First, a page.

It is called progress


Came across this remarkable map comparison today – click on the image to get to the source:

Note i re-touched the image to make it look a bit more like it is meant to look – see the description of the image after following the link. This however is not completely accurate – you need to ignore the different label languages.

I find this a fairly educative and thought provoking example on several levels. You have the general concept of the map (static vs. dynamic in user interaction), you have the underlying technology to produce the map and you have the map design. And above all of this you have the purpose of the map (being a locator map in a Wikipedia article). One obvious thing you for example could ask yourself is why the map on the left looks like it does and why does the map on the right look like it does – in other words: what are the reasons and motives for the design used here? Since both maps are produced for the same purpose you will probably agree it is somewhat odd they differ that much. Does this have reasons in the static vs. dynamic interaction? Does it have reasons in technology? Is it a matter of changing map design fashion? Or is it something entirely different?

Note i wrote about the economic side of this matter, incidentally also in the context of Wikimedia maps, several years ago. I also wrote about the sociological side of map design in context of OpenStreetMap-Carto more recently. But i still find this a rather intriguing topic with many open questions. If you have additional thoughts and perspectives on this matter i would be curious to read about it in the comments.


  1. I strongly suspect that map on the left displays only limited data not because of a deliberate design decision, but because more detailed data was not available on a suitable license.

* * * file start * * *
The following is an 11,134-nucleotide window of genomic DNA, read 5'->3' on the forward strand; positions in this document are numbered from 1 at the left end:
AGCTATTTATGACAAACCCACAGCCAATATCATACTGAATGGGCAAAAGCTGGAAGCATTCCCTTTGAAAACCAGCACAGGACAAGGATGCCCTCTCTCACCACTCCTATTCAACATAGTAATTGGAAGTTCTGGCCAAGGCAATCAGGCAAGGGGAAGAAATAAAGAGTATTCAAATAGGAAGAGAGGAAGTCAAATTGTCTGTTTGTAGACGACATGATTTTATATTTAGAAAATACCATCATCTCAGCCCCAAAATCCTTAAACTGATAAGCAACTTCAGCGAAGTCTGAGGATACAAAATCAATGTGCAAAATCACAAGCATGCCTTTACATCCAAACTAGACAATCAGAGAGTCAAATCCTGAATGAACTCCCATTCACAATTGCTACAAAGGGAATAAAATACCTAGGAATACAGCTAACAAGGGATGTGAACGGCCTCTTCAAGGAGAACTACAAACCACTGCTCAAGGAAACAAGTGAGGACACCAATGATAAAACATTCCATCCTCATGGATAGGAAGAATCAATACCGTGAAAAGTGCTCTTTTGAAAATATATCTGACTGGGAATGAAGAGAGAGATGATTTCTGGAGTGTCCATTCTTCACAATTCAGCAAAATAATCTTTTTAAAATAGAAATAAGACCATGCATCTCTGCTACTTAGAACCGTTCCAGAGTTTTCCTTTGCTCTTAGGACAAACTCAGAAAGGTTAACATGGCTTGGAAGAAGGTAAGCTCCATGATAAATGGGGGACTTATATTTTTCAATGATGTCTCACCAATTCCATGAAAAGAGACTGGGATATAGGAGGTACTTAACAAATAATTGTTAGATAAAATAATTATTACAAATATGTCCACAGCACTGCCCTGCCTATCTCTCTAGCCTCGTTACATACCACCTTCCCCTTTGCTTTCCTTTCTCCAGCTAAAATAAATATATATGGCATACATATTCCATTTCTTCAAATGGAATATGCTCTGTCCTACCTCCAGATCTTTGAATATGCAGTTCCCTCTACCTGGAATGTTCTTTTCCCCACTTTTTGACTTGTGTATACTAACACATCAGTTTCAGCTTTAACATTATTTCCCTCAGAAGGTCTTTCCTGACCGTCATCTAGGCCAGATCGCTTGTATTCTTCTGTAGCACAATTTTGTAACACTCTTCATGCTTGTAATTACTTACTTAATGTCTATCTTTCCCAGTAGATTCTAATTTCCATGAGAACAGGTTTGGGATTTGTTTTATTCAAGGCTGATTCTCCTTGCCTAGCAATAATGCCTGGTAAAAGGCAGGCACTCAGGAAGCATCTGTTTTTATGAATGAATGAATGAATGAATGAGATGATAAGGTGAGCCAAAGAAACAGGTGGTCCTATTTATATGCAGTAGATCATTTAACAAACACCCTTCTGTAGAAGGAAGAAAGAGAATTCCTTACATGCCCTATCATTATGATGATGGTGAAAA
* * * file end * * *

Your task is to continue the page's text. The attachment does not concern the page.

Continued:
(sorry for missclick and posting earlier unfinished comment)

    • I don’t know. It is possible that available data (or data available in a suitable form easy to use) plays a role in design decisions here but i would in fact consider this to be likely more extensively the case in the map on the right than in the one on the left.

      My impression is that fashion plays a very strong role here – in the sense that deliberate design decisions are made based on perceived expectations how a map of this type is supposed to look like, with this type being mostly defined by the technological basis and less derived from the purpose of the map.

      We see this in other domains of design as well – text documents written and typeset in Word for example tend to on average follow a design path very different from documents typeset with TeX, and such design differences tend to go beyond what is inherent to the underlying technologies.

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